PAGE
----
THE Commissioner of Police has agreed to furnish businessman Inshan Ishmael with documents and information relating to the amount of money the police service paid to private garages to have its vehicles repaired.
In February, Ishmael received the court’s permission to file a judicial review claim against the commissioner.
On Monday, when the matter came up for hearing before Justice Carol Gobin, attorneys for the commissioner indicated having reviewed the application for information, it was “not adverse to providing” what was asked for but they needed time to collate the information.
Attorney Tsonda Gayle, who represents the police, asked for April 24 to provide the information.
Ishmael’s attorney Richard Jaggasar sid while his client had no difficulty with agreeing to that date, he said it was very close to the limitation period in another matter his client intends to file.
Jaggasar reminded that the request for the documents were made back in 2022, and there was no response to Ishmael’s pre-action protocol letter.
He said the documents requests were “crucial” to the other matter and already two extensions had been previously sought by the police.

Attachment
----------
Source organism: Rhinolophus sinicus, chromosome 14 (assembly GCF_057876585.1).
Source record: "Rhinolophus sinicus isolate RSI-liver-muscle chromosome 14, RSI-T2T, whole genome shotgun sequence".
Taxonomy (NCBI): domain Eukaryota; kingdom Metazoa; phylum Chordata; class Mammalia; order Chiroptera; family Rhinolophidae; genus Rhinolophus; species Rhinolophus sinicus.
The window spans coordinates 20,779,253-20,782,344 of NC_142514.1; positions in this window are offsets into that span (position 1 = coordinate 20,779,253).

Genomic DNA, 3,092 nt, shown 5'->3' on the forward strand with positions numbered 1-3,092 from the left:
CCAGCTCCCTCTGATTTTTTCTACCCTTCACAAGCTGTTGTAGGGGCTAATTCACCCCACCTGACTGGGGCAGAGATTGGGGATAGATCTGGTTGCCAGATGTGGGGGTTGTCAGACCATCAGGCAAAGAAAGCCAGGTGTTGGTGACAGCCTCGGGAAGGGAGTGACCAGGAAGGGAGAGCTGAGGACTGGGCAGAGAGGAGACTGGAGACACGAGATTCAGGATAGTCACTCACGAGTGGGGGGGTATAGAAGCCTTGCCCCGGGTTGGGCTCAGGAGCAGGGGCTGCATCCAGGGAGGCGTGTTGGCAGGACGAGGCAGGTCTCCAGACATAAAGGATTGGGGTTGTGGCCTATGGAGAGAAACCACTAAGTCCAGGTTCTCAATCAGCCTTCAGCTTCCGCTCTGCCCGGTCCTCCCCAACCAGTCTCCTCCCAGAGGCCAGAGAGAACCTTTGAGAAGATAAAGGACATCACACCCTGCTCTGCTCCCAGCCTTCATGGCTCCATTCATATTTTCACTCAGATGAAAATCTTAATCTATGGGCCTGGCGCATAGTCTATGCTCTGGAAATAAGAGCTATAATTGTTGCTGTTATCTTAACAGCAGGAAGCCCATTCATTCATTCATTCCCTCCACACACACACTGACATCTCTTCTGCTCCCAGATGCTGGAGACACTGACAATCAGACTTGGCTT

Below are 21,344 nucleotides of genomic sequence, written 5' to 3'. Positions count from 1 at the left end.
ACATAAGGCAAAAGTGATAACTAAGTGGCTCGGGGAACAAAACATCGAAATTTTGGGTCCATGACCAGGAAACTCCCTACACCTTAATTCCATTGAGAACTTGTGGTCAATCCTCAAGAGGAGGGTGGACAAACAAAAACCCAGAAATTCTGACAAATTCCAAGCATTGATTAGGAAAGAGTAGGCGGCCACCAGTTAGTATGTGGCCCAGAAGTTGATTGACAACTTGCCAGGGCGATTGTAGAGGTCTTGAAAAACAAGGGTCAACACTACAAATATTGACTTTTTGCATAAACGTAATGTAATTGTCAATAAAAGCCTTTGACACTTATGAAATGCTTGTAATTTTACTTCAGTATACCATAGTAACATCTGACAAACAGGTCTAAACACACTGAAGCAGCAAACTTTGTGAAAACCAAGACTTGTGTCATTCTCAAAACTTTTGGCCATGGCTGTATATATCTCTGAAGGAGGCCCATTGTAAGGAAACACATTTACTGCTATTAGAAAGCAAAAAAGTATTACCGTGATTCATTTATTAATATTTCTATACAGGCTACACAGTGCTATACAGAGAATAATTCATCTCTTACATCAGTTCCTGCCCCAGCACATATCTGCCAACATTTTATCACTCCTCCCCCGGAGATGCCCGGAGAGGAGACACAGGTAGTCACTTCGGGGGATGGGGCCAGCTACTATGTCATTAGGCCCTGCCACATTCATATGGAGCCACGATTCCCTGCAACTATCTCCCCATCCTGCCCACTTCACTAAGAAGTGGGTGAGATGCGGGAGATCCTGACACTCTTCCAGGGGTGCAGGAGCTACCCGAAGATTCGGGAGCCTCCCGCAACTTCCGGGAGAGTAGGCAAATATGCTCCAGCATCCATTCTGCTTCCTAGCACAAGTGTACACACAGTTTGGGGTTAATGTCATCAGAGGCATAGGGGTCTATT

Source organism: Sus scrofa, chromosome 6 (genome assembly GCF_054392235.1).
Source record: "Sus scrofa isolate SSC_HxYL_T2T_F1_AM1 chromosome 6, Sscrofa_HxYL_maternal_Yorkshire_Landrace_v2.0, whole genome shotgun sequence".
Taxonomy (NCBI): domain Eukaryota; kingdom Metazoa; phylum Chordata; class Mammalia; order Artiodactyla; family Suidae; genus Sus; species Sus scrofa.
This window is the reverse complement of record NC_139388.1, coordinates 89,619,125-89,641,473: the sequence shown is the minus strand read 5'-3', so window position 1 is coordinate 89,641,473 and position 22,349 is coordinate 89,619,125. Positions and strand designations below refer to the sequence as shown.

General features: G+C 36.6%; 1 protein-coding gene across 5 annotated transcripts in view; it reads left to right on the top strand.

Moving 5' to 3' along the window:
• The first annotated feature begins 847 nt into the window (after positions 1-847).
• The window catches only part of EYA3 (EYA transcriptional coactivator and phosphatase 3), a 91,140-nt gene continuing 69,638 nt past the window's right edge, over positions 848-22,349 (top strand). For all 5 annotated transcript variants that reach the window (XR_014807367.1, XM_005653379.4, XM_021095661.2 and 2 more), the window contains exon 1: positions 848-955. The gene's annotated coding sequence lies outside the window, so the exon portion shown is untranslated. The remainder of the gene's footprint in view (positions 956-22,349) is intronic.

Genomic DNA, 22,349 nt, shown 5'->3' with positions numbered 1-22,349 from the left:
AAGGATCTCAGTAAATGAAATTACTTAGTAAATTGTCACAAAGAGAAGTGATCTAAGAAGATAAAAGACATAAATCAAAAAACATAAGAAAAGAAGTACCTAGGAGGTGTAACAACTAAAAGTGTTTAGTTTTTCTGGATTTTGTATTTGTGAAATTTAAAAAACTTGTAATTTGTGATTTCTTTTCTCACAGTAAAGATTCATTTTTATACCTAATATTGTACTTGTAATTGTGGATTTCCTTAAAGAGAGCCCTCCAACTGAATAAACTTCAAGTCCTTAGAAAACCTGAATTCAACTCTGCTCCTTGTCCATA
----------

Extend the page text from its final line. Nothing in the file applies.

“They could have responded to the pre-action,” he said.
The other lawsuit referred to involves a breach of contract claim.
In his judicial review application, Ishmael complained of the commissioner’s failure or refusal to provide information to him regarding how much money the police service paid to private garages to have its vehicles repaired.
In July 2022, Ishmael, whose company provided repair services for police vehicles in the past, filed a freedom-of-information request for a breakdown of payments to all private service and repair garages from January 2019-July 2022; a complete list of garages the police used for that period; when contracts began; and the cost of outfitting a new vehicle with decals, sirens, lights, cameras and communication equipment.
After his initial request, he sent a follow-up letter to the police signalling his intention to approach the court if he failed to receive the documents which he said ought to have been readily available to the commissioner.
In one response, Ishmael said his attorney was told the police did not see his FOI request and needed time to make a decision.
Months passed and the police repeatedly sought extensions but the businessman said he has not received the documents or a response to his request.
In his lawsuit, Ishmael was seeking several orders and declarations that the commissioner’s continual failure to make a decision on the request was unlawful and in breach of the law, as well as an order for him to be provided with the documents.
On Wednesday, while she declined to make an order for exemplary costs, Gobin directed the commissioner to pay Ishmael’s costs for bringing the application in the sum of $7,500.